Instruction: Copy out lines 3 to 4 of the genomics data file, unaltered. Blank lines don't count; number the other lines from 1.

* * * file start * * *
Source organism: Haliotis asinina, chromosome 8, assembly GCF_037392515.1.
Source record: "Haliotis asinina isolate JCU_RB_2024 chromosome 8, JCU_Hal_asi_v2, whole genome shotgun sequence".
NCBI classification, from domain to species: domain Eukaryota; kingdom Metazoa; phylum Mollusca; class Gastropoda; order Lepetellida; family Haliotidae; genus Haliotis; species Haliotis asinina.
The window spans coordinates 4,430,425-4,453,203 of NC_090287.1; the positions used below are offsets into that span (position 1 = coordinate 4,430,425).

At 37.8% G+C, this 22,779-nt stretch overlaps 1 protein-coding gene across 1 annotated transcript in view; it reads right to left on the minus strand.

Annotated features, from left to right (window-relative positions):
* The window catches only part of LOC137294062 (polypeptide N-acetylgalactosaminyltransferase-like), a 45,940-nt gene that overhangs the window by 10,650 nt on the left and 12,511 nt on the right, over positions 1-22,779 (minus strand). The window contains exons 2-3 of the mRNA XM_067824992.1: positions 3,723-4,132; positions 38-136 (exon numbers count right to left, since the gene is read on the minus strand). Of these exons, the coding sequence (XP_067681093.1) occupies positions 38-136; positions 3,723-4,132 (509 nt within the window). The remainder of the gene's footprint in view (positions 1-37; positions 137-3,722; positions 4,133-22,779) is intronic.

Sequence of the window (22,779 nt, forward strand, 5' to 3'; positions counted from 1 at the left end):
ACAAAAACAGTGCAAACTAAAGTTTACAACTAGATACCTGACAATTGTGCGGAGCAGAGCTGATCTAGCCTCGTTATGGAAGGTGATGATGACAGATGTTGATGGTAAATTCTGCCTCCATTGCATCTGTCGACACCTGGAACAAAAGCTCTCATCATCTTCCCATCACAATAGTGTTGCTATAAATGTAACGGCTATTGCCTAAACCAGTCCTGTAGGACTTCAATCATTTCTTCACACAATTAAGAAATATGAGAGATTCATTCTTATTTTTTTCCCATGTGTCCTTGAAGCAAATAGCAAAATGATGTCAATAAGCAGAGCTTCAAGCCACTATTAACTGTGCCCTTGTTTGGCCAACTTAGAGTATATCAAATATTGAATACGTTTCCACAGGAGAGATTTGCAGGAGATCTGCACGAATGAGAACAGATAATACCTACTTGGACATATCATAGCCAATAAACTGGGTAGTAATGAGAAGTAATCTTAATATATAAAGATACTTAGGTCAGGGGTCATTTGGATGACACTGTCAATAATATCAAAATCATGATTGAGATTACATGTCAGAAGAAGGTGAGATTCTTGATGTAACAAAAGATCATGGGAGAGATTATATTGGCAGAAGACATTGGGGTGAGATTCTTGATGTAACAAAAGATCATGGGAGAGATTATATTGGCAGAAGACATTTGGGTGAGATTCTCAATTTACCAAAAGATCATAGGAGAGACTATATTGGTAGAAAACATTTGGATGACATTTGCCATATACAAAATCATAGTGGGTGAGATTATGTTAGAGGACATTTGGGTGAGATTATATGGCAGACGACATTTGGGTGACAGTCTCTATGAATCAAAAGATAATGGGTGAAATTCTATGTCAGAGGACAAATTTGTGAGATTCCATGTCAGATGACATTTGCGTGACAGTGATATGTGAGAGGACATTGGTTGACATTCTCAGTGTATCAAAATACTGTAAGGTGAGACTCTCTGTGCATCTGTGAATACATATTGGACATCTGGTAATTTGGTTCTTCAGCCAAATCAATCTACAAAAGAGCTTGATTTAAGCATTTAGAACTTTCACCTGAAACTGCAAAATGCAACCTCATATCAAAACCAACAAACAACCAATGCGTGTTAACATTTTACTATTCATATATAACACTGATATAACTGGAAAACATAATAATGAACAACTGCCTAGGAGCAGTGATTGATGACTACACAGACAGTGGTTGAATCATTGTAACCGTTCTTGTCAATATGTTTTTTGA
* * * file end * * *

NCBI classification, from domain to species: domain Eukaryota; kingdom Metazoa; phylum Mollusca; class Gastropoda; order Lepetellida; family Haliotidae; genus Haliotis; species Haliotis asinina.
The window spans coordinates 4,430,425-4,453,203 of NC_090287.1; the positions used below are offsets into that span (position 1 = coordinate 4,430,425).